MVA: Aim your sights at little old guys in hats

November 12, 1998|By KEVIN COWHERD

THE HEADLINE in the morning paper said "MVA to test older drivers." So of course I immediately became concerned, as I am getting up there in age and can look like Carroll O'Connor if the light is just so.

But it turns out the Motor Vehicle Administration wants to test drivers even older than me -- drivers 65 and up -- to check their reactions, vision, whether they have all their marbles, etc. But if the MVA really wants to make the roads safer, they should go after the driver that I've railed about for years in this space.

They should go after the little old guy with a hat.

If you've ever been stuck behind a little old guy with a hat, you know what I'm talking about. In the first place, every little old guy with a hat drives at least 20 mph below the speed limit.

Or he'll have his turn signal blinking for 15 miles.

Or he won't bother to use his turn signal. He'll just slam on the brakes and turn whenever he feels like it.

OK, if you're the MVA, how do you go after people like that? Simple.

First thing you do is, you call every male in the state with a driver's license.

And the first question you ask is: "Sir, how tall are you?"

What you're looking for here is a guy whose head does not reach above the steering wheel.

A guy who has to peer under the top of the wheel to see the road, even if he's sitting on a couple of phone books.

If the guy on the phone says he's 5-foot-6 or shorter, you move onto the next question, which is: "Sir, how old are you?" If he says he's 65 or 70, he's probably not the little old guy you're looking for. He's probably too spry yet.

But if he says he's 75 or 80, get out the red marking pencil and circle his name.

Then you hit him with the last question, the key question: "Sir, do you currently wear a fedora or Panama hat while driving?"

Here, of course, is where it gets tricky.

Because a lot of little old guys will sense where you're going with this and dodge the question.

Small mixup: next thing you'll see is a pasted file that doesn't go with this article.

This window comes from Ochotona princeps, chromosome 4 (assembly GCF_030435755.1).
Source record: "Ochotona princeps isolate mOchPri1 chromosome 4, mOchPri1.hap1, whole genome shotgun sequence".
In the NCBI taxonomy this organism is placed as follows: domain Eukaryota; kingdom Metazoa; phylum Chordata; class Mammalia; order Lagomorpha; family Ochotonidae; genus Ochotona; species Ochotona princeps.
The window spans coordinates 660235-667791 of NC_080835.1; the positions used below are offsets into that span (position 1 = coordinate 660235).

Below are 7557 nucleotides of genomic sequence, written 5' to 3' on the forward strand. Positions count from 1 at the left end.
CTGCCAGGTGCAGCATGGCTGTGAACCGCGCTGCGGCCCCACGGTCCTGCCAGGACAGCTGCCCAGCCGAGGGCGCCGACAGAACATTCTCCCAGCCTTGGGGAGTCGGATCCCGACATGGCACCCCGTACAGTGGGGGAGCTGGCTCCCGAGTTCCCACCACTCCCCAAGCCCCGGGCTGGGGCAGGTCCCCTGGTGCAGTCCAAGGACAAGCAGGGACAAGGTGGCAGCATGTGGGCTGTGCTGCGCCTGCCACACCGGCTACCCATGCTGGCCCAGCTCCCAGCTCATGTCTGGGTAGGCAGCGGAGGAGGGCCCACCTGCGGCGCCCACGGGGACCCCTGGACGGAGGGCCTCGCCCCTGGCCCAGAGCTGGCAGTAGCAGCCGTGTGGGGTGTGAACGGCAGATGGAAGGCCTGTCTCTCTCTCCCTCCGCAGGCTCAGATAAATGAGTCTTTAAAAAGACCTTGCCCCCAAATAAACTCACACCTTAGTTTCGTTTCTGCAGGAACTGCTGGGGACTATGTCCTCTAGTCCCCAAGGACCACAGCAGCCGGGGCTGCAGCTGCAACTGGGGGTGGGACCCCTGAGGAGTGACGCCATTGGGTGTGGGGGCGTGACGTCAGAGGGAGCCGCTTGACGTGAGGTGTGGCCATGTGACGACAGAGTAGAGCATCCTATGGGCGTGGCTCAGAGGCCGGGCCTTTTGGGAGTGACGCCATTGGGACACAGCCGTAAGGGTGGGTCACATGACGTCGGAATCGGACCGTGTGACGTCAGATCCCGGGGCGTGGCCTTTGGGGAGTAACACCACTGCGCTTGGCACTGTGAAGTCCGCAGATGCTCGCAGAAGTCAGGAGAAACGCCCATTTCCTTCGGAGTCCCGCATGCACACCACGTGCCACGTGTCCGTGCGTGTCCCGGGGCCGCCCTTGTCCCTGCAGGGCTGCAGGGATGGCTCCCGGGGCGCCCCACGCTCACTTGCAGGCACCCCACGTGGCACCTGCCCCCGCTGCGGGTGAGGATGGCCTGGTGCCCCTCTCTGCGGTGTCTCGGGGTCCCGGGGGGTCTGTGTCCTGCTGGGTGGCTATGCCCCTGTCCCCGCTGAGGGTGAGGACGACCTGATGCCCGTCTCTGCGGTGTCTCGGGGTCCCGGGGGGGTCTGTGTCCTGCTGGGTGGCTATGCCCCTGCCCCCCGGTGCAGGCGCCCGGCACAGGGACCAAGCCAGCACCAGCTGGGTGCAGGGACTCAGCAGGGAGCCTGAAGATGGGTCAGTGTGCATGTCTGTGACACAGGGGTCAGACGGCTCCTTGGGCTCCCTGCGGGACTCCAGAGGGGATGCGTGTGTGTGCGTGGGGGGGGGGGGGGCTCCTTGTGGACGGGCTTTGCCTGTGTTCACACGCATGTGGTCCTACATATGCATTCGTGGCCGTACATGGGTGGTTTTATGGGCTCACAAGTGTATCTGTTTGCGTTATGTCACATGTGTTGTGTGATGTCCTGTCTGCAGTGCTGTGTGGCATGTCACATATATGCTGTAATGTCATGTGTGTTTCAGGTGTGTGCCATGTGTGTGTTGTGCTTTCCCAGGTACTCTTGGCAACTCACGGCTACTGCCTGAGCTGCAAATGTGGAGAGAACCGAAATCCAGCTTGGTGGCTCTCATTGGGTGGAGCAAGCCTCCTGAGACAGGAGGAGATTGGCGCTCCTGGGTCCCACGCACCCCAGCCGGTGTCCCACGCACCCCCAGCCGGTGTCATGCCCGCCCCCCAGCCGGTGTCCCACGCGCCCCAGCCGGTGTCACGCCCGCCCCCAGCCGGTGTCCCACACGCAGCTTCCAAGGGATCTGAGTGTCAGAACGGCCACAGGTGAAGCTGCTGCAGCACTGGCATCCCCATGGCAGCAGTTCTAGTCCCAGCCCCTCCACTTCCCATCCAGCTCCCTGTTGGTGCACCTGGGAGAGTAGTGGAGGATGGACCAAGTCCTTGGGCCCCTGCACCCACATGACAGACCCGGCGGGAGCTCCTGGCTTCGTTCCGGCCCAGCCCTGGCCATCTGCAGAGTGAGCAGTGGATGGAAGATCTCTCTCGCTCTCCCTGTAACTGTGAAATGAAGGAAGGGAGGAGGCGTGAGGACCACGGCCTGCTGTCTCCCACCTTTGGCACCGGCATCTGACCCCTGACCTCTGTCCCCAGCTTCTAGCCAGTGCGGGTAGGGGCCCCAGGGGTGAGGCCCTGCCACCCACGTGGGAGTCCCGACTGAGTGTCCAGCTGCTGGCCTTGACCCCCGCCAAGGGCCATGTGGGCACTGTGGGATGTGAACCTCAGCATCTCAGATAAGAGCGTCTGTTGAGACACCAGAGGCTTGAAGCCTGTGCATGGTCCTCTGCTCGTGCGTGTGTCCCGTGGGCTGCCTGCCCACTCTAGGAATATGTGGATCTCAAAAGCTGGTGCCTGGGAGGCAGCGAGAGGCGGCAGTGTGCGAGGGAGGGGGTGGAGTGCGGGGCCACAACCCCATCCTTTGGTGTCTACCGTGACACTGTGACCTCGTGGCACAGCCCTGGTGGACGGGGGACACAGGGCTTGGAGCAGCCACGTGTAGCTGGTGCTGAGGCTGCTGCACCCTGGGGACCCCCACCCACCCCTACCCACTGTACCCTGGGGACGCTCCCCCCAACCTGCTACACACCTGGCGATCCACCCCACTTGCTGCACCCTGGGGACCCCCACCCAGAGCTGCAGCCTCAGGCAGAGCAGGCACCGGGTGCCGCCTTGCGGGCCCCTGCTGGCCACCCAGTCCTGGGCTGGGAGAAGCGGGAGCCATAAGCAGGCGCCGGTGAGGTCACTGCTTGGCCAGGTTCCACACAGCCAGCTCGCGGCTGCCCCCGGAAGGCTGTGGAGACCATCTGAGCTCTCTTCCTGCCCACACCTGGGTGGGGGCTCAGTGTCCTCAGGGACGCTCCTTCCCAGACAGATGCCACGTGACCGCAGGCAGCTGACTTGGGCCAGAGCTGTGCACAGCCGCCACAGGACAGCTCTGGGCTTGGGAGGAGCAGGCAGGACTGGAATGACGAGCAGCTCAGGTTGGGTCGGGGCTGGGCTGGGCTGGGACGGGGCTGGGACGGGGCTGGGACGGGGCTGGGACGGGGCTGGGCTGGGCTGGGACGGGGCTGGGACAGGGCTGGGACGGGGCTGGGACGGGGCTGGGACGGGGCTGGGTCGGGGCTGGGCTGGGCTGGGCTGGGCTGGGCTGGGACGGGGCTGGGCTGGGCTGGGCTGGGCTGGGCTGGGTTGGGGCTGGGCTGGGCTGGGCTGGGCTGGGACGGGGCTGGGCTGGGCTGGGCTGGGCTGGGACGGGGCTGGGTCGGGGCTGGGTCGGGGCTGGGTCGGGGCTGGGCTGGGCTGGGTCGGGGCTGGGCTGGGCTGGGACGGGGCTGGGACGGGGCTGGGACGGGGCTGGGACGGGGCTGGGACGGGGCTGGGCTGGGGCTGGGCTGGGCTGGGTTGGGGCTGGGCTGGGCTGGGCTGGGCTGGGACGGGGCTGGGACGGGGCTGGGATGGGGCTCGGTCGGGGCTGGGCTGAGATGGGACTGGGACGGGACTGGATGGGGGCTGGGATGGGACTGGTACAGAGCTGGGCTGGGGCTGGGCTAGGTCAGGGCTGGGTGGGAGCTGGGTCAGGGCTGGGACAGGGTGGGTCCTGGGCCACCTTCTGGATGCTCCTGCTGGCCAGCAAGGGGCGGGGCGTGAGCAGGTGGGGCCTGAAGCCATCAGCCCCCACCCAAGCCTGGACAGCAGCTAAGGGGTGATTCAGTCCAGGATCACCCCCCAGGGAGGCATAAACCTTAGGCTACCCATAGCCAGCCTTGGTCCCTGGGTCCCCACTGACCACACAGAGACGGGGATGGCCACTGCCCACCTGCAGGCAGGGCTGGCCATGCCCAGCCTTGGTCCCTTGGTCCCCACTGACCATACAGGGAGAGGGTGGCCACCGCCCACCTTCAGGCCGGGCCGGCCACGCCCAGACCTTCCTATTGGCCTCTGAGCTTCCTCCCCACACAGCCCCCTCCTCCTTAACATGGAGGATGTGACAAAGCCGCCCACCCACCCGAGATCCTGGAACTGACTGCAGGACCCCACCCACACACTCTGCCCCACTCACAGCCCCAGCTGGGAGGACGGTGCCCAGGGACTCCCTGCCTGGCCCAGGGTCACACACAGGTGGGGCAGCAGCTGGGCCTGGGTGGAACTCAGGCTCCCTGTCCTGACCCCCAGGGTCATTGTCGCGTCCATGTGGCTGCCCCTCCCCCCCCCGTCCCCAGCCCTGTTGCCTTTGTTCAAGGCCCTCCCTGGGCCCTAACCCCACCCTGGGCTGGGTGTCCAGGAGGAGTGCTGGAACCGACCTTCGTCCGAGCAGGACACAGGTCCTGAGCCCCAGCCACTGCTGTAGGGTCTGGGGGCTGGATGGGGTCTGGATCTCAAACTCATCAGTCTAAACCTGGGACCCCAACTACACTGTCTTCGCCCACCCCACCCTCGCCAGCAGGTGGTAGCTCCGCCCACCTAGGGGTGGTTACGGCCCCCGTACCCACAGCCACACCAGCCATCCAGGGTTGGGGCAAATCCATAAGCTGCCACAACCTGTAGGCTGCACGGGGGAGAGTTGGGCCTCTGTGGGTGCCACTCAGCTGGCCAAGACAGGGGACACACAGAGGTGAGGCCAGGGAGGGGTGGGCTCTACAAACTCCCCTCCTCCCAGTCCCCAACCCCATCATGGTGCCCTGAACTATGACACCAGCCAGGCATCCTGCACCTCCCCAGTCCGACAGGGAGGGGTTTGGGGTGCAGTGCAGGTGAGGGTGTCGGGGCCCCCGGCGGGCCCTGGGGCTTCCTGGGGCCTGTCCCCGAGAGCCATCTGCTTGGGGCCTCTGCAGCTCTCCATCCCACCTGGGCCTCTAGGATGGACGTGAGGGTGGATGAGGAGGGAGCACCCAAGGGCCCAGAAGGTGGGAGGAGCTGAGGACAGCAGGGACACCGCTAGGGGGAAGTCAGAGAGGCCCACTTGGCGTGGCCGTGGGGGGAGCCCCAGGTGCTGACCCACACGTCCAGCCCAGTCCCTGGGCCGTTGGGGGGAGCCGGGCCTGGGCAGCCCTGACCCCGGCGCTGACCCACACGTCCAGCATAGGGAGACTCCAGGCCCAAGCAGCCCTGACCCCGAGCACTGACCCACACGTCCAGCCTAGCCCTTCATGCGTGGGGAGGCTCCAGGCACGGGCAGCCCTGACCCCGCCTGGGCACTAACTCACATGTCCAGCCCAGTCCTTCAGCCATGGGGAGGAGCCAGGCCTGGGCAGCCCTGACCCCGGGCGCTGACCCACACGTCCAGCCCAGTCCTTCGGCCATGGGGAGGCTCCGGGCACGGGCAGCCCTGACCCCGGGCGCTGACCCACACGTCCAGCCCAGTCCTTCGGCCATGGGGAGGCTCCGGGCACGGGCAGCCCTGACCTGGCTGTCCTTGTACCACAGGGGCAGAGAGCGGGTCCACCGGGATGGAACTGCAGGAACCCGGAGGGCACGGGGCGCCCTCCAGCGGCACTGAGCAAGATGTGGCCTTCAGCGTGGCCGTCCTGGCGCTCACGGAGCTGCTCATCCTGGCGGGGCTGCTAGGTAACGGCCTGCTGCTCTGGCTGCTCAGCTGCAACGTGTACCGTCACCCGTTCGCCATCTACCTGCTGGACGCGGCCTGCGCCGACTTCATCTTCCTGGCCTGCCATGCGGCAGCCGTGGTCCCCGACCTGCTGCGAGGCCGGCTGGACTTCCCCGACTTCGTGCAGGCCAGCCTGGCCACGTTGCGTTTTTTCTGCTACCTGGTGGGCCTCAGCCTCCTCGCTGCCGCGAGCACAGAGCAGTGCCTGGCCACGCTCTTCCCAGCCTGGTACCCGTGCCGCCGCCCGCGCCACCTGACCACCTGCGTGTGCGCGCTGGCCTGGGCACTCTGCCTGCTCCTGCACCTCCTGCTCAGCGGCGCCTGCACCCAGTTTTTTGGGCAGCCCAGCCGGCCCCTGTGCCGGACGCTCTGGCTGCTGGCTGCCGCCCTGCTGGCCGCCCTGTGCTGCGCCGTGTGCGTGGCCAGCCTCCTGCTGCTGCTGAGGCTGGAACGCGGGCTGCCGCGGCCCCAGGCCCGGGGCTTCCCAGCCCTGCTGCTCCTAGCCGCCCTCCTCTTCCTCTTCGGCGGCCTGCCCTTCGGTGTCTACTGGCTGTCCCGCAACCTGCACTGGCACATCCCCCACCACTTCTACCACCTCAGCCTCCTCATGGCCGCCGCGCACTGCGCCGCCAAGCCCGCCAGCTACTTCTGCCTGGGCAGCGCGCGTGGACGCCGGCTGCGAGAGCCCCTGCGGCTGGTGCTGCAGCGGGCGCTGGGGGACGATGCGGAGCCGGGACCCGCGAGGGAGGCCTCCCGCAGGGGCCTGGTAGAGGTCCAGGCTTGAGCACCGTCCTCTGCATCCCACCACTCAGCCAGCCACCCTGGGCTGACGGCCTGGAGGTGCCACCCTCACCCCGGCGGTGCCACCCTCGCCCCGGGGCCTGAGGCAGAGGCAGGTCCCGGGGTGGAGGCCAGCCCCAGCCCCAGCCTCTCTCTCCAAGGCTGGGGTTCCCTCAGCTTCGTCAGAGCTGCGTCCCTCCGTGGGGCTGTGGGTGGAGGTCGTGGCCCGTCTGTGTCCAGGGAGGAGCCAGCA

For instance, maybe they'll say: "Oh, no, I never wear a fedora or a Panama hat." But what they won't volunteer is that they wear a Greek fisherman's cap, which is basically the same thing.

Believe me, little old guys with Greek fisherman's caps are every bit as annoying on the road as little old guys with fedoras or Panama hats.

(On the other hand, if he wears a baseball cap, he's probably an OK driver. I don't know why this is. But little old guys in baseball caps just seem peppier and more alert. Unless, of course, it's a baseball cap that says something like: "Veteran of World War I.")

Anyway, if the guy on the phone says yes to all three questions -- boom -- you send a team of examiners over to his house immediately.

If he won't give you his address, no problem.

Just keep him talking and get the phone company to trace the line, just like they do in the movies.

That way, he'll still be on the phone when the MVA van screeches up to his house and four guys in white lab coats jump out and take him away for tests.

Sound too harsh? Too repressive?

Maybe. But we have to do something with these people.

If it comes down to denying them certain basic constitutional rights, well, that's the way it'll have to be.

Let me tell you a story about what happened to me last month on a road in Lancaster, Pa.

Lancaster, of course, is the heart of Amish country. And usually when you're driving there, you worry about getting stuck on a two-lane road behind an Amish guy in a horse-drawn buggy.

Just my luck: I got stuck behind a little old guy with a hat. Take it from me, an Amish guy in a buggy drives like Jeff Gordon compared to a little old guy with a hat.

Anyway, this little old guy with a hat was a piece of work. He was poking along at about 27 mph. I was stuck behind him for about eight miles, with a half-dozen more cars stuck behind me.

Finally we get to a red light and an intersection. I pull up alongside the guy, ready to floor it and screech off ahead of him.

When he sees me, he rolls down his window. And he says: "Boy, it's a beautiful day, isn't it?"

I'm sorry. But people with that kind of attitude just don't belong on the roads.

Pub Date: 11/12/98

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